The Super Mario Bros. Super Show! premiered in 1989, a few years after the Nintendo craze hit America’s shores. It was a half-hour show that starred professional wrestling personality “Captain” Lou Albano as Mario, a portly Brooklyn plumber, and Danny Wells as his ectomorph brother, Luigi.
Each episode begins and ends with a live-action segment and often features a guest star plucked from the upper reaches of the C-list firmament. The meat of the episodes are the animated bits, usually a play on some classic public-domain tale like Sherlock Holmes, the labors of Hercules, or Romeo And Juliet, but peopled with characters from Super Mario Bros. 2. (On Fridays, the cartoons were Zelda-themed instead.) In these short cartoons, Mario, Luigi, Toad, and the Princess thwart the nefarious schemes of King Koopa all across the Mushroom Kingdom.
The show’s instantly recognizable theme song—the “Plumber’s Rap”—mixes the game’s familiar tune with a bastardized version of old-school hip-hop popular during the period. Played in concert with Vanilla Ice’s “Ninja Rap,” I’m fairly certain that some kind of topical Higgs-boson universe-imploding nexus will open. And good riddance to us, I say.
Due mainly to a severe lack of quality programming on Netflix’s instant streaming menu, I recently found myself taking a survey of the Super Show!’s first season—and then exploring further on YouTube. The live-action and animated segments in each episode are unrelated, but I’ve taken the collective quality into account in picking three representative episodes. Here are the highlights.
Episode 12: Live-action—“Alligator Dundee” / Cartoon—“Stars in Their Eyes”
“Alligator Dundee”: Mario and Luigi are paid a visit by a poor man’s Paul Hogan, Alligator Dundee. This Outback reject has tracked a vicious animal to the plumbers’ home, and he warns them they should expect to be attacked “any minute now.” It turns out that Dundee is actually after Mario and Luigi’s pet, the sewer-dwelling Ratigator. Dundee recruits the brothers to help him capture the beast, but when he tries to lure it out of the sewer with a tuna sandwich, they protect their friend and put an end to Dundee’s big-game sewer hunting days.
I’m not sure how much truth there is to the New York City giant sewer alligator myth, but I do know that the city has its share of Rodents Of Unusual Size. This segment, then, can be read as an impassioned protest against the city’s inhumane pest-control policies. I was playing Dawnguard a month or so ago when I noticed one sauntering into my bedroom. Yes, this disgusting, overfed plague-wallet had climbed through my open, second-story kitchen window in search of cheese or human babies. After a tense two-or-three-hour standoff, I cornered him in the back of my refrigerator. From there, I quickly decided to unplug the fridge and move it, ass end first, to my front door, where I hoped the little-big fella would run free. The Super Show’s lesson of humanity was well-learned: No tuna sandwiches were harmed in this capture.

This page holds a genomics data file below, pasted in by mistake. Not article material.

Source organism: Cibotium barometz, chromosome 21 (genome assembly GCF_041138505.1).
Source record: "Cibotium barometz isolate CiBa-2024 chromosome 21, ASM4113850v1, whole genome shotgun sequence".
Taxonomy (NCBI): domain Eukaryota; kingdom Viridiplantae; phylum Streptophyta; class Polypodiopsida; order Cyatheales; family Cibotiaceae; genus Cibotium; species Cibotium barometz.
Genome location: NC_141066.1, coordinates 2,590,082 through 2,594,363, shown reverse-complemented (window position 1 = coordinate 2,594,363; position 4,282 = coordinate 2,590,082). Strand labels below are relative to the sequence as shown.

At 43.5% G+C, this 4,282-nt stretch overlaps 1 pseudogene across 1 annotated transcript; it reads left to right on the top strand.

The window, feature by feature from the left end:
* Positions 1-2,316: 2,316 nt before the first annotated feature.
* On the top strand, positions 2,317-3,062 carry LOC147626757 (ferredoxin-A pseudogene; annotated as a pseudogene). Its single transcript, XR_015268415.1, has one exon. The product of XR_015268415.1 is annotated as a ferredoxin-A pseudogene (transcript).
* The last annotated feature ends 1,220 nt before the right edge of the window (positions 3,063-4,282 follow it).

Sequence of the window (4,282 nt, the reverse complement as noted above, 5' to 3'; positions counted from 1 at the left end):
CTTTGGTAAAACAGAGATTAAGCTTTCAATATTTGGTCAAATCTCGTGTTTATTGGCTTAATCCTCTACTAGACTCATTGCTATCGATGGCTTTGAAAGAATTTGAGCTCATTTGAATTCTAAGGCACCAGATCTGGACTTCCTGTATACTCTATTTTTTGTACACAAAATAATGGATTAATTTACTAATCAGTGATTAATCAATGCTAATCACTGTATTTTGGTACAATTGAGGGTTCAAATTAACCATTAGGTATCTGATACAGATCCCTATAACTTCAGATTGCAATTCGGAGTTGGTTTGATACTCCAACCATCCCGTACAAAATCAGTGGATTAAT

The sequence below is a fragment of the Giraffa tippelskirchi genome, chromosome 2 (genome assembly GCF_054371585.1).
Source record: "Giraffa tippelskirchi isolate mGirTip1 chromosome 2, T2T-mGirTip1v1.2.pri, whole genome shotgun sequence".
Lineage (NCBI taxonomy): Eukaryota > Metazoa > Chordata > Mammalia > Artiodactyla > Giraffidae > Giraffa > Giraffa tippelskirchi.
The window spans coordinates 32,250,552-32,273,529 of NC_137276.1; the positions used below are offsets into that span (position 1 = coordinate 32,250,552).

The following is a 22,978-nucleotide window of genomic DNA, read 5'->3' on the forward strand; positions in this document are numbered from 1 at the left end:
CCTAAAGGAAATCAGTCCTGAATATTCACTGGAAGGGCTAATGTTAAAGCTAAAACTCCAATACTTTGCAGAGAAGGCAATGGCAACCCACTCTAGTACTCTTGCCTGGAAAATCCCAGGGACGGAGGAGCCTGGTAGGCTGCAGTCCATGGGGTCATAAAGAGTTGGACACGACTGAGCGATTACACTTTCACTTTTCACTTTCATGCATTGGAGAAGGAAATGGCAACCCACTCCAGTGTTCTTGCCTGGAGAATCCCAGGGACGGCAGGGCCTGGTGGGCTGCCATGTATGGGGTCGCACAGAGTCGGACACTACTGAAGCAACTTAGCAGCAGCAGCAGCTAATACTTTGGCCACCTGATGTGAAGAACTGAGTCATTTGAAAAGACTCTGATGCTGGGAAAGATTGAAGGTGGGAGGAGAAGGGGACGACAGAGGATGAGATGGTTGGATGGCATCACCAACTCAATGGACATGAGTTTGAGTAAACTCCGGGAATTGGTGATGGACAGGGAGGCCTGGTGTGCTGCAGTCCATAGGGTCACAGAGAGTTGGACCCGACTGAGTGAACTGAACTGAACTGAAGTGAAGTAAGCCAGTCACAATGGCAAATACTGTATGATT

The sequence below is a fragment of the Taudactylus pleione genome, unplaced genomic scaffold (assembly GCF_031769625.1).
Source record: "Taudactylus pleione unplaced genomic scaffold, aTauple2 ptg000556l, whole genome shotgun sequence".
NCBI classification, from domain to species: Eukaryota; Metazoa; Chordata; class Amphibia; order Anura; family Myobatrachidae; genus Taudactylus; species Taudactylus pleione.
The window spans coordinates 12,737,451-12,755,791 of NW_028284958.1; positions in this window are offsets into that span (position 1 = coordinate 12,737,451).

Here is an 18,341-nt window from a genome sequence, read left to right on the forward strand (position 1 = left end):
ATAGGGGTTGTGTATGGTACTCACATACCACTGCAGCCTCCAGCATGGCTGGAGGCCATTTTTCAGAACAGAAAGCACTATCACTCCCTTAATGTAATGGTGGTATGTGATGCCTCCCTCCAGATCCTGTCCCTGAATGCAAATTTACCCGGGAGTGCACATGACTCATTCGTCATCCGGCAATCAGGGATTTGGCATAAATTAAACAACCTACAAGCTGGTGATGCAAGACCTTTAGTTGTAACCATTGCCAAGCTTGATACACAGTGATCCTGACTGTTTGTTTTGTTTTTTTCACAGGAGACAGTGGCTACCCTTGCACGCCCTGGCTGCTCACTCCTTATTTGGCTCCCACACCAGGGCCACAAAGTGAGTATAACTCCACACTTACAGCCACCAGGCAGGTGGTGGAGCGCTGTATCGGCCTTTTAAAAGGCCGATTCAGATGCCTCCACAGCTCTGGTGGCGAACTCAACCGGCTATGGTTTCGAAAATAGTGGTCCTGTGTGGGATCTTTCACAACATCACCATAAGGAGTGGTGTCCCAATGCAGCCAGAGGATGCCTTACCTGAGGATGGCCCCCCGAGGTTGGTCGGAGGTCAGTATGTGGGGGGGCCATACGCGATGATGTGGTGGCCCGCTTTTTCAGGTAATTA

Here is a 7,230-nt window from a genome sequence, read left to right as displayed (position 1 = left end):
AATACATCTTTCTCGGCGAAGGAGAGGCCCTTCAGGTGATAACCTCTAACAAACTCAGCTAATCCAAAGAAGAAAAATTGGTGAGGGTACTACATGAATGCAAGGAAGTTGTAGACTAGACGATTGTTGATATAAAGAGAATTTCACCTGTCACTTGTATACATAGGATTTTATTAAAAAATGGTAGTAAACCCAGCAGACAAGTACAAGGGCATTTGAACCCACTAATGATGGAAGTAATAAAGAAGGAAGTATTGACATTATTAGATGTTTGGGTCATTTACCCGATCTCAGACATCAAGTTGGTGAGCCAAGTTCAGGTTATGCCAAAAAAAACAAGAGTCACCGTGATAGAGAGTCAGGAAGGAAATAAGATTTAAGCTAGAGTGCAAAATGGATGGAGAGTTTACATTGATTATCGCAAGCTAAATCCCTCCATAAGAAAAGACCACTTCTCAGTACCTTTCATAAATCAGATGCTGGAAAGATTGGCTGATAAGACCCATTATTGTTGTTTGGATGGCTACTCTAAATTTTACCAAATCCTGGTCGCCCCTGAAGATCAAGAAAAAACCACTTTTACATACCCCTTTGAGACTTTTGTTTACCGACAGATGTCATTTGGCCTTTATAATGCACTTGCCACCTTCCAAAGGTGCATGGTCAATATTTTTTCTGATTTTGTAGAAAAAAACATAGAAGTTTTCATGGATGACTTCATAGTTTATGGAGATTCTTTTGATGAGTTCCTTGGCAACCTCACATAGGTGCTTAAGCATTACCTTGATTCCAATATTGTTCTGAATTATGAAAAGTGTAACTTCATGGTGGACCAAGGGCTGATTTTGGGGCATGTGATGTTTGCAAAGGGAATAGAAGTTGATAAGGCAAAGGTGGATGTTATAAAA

“Stars In Their Eyes”: For some reason, the gang is all aboard a spaceship under attack by King Koopa’s space-troopas. Mario, whose plumber training apparently includes piloting intergalactic spacecraft, is forced to crash land on the planet Quirk. The situation on Quirk is grim. The peace-loving Quirks—who bear a strong resemblance to Q*bert, a video game hero presumably not covered by the show’s licensing agreements—have all been enslaved by Moonman Koopa. (King Koopa often takes on characteristics based on that particular episode’s setting. The moon is an object that exists in space; this is a space-themed adventure; hence Moonman Koopa. Q.E.D.) Some brave Quirks help Mario and Co. escape, but Moonman Koopa uses his giant magnet to recapture the Quirks and the wrench-laden Mario Brothers.
As they toil in Koopa’s moon gulag, Mario apologizes to his Quirk buddy: “Sorry we got you into a lifetime of enslavement, little pepperoni.” Like any good union man, though, Mario tries to rally the troops with some fiery Marxist rhetoric. The Quirks, realizing that they have nothing to lose but their chains, use their bugle-like snouts to sonically assault Koopa with a rendition of the Zelda theme song, and the gang escapes, with the only casualty being the ship’s emergency pasta rations. I know this is a kids show, but I suspect it would make a whole lot more sense on drugs. The pizza phone looks delicious.
Episode 2: Live-action—“Day Of The Orphan” / Cartoon—“King Mario Of Cramalot”
“Day Of The Orphan”: Fred Savage and I don’t have much in common, but we do have this—we both once loved the same woman. Fred’s on-again, off-again love interest from The Wonder Years, one Winnie Cooper, was everything an adolescent boy wanted from a girl, in the days before he knew what he was supposed to want in a girl. Danica McKellar, Winnie’s real-life counterpart, eventually grew up and became a sort of celebrity math guru, but before that she took a turn as a guest star on The Super Mario Bros. Super Show!